8 Years Later, Google’s Book Scanning Crusade Ruled ‘Fair Use’

8 Years Later, Google’s Book Scanning Crusade Ruled ‘Fair Use’

Updated by Endah

8 Years Later, Google’s Book Scanning Crusade Ruled ‘Fair Use’

Eight years after a group of authors and publishers sued Google for scanning more than 20 million library books without the permission of rights holders, a federal judge has ruled that the web giant’s sweeping book project stayed within the bounds of U.S. copyright law.
On Thursday morning, U.S. Circuit Judge Denny Chin dismissed a lawsuit from the Author Guild, ruling that Google’s book scans constituted fair use under the law. Though Google scanned those 20 million books in full and built a web service, Google Books, that lets anyone search the digital texts, users can only view “snippets” of a book if the right holder hasn’t given approval.

“In my view, Google Books provides significant public benefits,” the ruling reads. “It advances the progress of the arts and sciences, while maintaining respectful consideration for the rights of authors and other creative individuals, and without adversely impacting the rights of copyright holders.”
In a statement sent to WIRED, a Google spokesperson said the company was “absolutely delighted” with the ruling. “As we have long said, Google Books is in compliance with copyright law and acts like a card catalog for the digital age giving users the ability to find books to buy or borrow.”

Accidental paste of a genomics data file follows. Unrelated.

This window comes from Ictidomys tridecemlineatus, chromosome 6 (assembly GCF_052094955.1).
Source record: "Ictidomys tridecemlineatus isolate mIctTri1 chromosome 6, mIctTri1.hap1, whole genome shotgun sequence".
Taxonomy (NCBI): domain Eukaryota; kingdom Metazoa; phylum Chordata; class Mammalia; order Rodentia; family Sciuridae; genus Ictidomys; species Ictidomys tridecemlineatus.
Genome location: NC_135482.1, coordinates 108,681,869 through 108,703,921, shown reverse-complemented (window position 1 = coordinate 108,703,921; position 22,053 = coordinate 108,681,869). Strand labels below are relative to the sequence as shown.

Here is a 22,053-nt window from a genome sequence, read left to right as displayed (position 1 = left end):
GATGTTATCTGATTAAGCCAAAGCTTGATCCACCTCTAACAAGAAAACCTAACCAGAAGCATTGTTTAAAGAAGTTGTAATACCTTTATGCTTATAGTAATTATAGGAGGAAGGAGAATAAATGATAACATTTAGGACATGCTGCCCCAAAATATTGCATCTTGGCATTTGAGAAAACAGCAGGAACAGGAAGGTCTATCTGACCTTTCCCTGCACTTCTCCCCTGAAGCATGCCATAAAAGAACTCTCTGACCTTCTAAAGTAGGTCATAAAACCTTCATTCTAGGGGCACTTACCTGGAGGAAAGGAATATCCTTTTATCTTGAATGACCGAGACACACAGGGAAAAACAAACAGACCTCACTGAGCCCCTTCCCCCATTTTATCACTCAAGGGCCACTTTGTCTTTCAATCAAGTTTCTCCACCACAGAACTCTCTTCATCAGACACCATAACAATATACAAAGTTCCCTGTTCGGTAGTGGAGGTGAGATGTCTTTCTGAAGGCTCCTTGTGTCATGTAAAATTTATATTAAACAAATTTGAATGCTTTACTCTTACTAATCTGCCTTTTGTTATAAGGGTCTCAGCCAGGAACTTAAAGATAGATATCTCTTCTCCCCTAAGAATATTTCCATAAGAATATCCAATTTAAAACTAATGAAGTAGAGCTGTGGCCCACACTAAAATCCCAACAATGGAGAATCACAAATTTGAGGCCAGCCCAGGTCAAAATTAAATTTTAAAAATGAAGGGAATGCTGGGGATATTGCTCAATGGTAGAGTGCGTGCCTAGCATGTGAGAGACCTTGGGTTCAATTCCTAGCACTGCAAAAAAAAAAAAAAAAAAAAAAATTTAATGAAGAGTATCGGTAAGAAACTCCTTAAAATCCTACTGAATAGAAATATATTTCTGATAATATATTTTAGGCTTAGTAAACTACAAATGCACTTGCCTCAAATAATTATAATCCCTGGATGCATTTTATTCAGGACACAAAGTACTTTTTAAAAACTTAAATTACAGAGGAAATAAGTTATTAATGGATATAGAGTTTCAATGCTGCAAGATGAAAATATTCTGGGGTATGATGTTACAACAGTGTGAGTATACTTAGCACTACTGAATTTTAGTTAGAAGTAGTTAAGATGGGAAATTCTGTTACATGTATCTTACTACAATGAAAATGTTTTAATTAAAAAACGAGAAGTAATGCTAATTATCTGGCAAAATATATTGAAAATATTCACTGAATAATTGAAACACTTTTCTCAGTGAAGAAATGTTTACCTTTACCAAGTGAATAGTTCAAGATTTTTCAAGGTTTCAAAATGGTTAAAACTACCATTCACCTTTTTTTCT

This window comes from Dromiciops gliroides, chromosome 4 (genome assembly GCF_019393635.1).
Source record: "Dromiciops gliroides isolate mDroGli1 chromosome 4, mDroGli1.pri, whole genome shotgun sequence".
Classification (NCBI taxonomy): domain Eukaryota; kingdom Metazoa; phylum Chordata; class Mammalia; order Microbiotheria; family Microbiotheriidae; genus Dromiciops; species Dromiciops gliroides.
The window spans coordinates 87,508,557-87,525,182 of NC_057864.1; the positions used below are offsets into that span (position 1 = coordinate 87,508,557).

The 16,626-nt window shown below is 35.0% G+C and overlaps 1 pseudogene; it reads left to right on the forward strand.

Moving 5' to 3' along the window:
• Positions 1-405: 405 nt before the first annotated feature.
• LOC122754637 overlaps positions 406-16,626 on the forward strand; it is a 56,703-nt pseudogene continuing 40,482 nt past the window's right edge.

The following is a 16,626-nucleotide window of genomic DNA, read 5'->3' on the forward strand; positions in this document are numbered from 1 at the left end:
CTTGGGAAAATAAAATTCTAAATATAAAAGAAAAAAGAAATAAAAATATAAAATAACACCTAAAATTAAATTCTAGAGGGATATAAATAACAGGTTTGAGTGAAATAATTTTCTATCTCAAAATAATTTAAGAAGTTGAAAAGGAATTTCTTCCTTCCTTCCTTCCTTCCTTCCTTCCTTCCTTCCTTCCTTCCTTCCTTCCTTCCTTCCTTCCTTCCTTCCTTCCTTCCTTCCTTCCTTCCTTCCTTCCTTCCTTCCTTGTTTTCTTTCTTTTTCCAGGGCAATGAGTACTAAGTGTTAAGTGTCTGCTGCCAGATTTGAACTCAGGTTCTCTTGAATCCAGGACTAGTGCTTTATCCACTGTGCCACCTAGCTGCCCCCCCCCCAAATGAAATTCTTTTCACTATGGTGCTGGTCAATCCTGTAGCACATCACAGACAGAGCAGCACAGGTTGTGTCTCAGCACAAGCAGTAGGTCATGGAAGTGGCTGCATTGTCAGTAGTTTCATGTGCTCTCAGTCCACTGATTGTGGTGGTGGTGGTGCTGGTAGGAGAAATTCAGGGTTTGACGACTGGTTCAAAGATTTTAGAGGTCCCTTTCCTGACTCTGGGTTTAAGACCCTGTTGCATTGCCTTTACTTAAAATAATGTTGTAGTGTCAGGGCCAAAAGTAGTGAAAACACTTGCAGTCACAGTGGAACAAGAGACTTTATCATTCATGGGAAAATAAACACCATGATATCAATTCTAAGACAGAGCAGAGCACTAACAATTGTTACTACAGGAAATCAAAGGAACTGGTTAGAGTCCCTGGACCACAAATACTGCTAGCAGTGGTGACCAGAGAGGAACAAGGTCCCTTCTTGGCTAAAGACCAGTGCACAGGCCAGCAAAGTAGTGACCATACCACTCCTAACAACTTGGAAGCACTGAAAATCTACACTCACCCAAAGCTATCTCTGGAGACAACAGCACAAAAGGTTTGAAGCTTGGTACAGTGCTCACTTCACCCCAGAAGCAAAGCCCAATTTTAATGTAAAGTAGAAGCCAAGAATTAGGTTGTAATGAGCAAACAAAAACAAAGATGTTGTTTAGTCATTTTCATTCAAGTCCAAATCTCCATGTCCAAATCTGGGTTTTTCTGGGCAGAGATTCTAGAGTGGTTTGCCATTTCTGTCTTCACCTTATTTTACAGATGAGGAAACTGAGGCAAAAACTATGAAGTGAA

Michael Boni, a partner with Boni & Zack, the law firm representing the Authors Guild, did not immediately respond to a phone message seeking comment. Nor did the Author’s Guild. But the Guild has told other news outlets it will appeal the decision.

“We disagree with and are disappointed by the court’s decision today. This case presents a fundamental challenge to copyright that merits review by a higher court,” reads a statement sent to GigaOm. “Google made unauthorized digital editions of nearly all of the world’s valuable copyright-protected literature and profits from displaying those works. In our view, such mass digitization and exploitation far exceeds the bounds of the fair use defense.”

The ruling comes two years after Judge Chin rejected a $125 million settlement between Google, the Author’s Guild, and the Association of American Publishers, which was also part of the original lawsuit against the web giant. After complaints over the settlement from outside organizations such as the Internet Archive and Google rivals such as Microsoft, Chin ruled the deal would give Google a de facto monopoly over so-called “orphan books,” scanned texts whose rights holders had not come forward to claim their share of the revenues Google would make from its book scanning endeavor.

A year after this ruling, the publishers agreed to another settlement with Google, and this one was not subject to approval from the court. But Chin allowed the case to continue as a class action, but an appeals court reversed this decision and told Chin to rule on the copyright issue.

Though Google limits how much book text you can view online — and though it doesn’t display ads on pages describing books it does not have rights to, the company, as the court explained, can still use its service to draw people to its websites and make money in other ways. But this commercial gain doesn’t necessarily mean copy infringement. Google Books, the judge ruled, doesn’t “negatively impact the market for books.”

On the contrary, Chin said, Google Books feeds the market for books. “A reasonable factfinder could only find that Google Books enhances the sales of books to the benefit of copyright holders,” the ruling reads. “Google Books provides a way for authors’ works to become noticed, much like traditional in-store book displays.”